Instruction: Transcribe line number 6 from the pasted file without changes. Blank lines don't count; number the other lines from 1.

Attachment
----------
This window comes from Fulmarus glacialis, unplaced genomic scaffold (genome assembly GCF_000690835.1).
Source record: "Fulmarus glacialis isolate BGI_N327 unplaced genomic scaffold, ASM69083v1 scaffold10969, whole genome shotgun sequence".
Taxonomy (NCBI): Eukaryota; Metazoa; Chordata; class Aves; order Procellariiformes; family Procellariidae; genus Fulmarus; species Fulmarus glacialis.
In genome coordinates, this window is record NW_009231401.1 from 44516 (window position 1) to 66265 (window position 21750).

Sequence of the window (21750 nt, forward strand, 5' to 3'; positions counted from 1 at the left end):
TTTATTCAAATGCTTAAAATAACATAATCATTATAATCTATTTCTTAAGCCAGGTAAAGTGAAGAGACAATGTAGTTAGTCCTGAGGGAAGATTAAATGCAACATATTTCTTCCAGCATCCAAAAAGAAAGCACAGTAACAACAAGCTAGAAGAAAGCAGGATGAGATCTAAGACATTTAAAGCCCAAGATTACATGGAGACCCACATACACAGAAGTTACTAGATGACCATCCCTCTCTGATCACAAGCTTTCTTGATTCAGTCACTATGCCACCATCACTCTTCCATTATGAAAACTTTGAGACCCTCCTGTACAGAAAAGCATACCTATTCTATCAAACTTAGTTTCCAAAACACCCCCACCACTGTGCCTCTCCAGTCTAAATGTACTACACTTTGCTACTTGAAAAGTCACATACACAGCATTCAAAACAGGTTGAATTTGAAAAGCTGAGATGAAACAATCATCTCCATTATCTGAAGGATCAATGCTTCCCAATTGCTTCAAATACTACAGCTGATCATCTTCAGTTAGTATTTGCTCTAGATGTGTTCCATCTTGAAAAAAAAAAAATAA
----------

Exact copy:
TTTATTCAAATGCTTAAAATAACATAATCATTATAATCTATTTCTTAAGCCAGGTAAAGTGAAGAGACAATGTAGTTAGTCCTGAGGGAAGATTAAATGCAACATATTTCTTCCAGCATCCAAAAAGAAAGCACAGTAACAACAAGCTAGAAGAAAGCAGGATGAGATCTAAGACATTTAAAGCCCAAGATTACATGGAGACCCACATACACAGAAGTTACTAGATGACCATCCCTCTCTGATCACAAGCTTTCTTGATTCAGTCACTATGCCACCATCACTCTTCCATTATGAAAACTTTGAGACCCTCCTGTACAGAAAAGCATACCTATTCTATCAAACTTAGTTTCCAAAACACCCCCACCACTGTGCCTCTCCAGTCTAAATGTACTACACTTTGCTACTTGAAAAGTCACATACACAGCATTCAAAACAGGTTGAATTTGAAAAGCTGAGATGAAACAATCATCTCCATTATCTGAAGGATCAATGCTTCCCAATTGCTTCAAATACTACAGCTGATCATCTTCAGTTAGTATTTGCTCTAGATGTGTTCCATCTTGAAAAAAAAAAAATAA